The challenges of being an insider in storytelling research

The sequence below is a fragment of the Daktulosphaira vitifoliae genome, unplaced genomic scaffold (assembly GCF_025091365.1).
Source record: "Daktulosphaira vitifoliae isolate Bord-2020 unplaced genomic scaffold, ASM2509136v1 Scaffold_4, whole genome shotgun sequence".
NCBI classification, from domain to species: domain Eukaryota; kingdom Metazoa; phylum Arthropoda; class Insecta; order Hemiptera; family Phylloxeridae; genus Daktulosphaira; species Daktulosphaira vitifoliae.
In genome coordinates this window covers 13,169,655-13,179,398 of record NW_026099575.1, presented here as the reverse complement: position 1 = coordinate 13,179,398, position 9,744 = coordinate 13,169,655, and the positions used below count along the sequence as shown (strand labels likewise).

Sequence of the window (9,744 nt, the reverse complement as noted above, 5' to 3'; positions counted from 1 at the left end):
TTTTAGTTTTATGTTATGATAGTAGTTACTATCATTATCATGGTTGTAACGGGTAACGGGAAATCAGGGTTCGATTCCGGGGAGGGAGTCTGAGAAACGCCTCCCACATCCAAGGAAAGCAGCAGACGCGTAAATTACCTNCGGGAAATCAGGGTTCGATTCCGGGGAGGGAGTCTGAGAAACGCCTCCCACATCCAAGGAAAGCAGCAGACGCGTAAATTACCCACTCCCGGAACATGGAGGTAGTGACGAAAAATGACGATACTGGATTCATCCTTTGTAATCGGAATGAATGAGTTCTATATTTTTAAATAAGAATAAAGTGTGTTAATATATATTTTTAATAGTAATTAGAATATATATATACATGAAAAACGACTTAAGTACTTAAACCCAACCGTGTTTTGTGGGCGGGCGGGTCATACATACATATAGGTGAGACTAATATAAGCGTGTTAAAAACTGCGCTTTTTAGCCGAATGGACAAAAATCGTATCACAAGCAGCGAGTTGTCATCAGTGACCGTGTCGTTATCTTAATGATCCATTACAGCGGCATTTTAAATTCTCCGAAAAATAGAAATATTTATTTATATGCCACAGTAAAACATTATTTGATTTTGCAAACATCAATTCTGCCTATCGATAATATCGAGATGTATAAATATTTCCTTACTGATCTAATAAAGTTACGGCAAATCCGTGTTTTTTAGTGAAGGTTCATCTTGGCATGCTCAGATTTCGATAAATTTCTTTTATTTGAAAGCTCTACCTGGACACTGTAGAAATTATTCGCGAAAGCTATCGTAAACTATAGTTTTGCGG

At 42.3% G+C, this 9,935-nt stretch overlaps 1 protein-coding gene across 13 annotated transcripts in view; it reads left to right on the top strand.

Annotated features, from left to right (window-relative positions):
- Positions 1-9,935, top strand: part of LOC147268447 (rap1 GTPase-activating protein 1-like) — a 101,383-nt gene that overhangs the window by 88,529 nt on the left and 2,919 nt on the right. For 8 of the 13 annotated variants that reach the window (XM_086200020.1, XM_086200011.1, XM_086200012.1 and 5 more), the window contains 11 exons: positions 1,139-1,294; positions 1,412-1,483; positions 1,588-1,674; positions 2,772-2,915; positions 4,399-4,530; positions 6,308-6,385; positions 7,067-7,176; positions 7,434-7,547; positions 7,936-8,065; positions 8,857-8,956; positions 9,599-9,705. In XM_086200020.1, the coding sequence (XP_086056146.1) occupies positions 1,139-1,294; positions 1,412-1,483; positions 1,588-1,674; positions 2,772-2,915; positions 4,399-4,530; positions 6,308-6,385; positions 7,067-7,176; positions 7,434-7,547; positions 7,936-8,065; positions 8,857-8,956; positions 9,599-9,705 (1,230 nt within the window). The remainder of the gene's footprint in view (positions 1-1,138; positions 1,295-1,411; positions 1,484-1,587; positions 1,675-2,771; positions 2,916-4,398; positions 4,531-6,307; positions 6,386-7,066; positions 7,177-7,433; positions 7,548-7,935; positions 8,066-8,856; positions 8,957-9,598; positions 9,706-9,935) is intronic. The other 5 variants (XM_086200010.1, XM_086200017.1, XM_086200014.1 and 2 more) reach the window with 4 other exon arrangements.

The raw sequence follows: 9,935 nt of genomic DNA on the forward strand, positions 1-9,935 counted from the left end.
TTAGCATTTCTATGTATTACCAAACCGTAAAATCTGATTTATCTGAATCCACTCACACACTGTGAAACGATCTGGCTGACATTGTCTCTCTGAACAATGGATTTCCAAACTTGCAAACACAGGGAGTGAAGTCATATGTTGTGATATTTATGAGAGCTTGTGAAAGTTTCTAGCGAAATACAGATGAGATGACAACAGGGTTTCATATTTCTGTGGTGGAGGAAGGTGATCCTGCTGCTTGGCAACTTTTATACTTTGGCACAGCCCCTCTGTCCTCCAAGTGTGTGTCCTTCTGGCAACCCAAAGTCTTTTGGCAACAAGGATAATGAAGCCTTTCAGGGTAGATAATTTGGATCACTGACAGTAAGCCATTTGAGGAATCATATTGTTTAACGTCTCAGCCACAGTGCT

Aim To describe the challenges related to being an 'insider' researcher in a study that uses a feminist-informed storytelling research design and to discuss practical strategies to manage these challenges. Background The positioning of the researcher in qualitative research has numerous methodological implications. Often, qualitative researchers share similar experiences or characteristics with their participants. Such an 'insider' position provides challenges for the researcher in conducting the research. Understanding these challenges and planning how to manage them is beneficial for the researcher and for the conduct of the project. Data sources This paper is based on the research team's experience of undertaking a feminist-informed storytelling study exploring the experiences of Australian women providing long-term foster care. Review methods This paper provides a discussion of the methodology used in the investigation. Discussion Four challenges resulting from the insider status of the primary researcher were identified as affecting the research: assumed understanding, ensuring analytic objectivity, dealing with emotions and participants' expectations. Strategies to address these challenges include: 'participant probing', 'researcher reflexivity', review by an 'outsider' researcher, identifying the risk, debriefing, making the aims and use of study outcomes clear, and acknowledging participants' expectations. Methods to implement these strategies are described. Conclusion The use of an insider researcher was beneficial to our study design and helped with recruitment and rapport, enabling collaboration and the generation of stories rich in content. By identifying the challenges associated with insider research and using strategies to mitigate them, researchers can effectively use an insider position in conjunction with a storytelling research design. Implications for future research/practice Further investigation of the insider in different qualitative research designs would be useful in identifying challenges and benefits specific to those designs.
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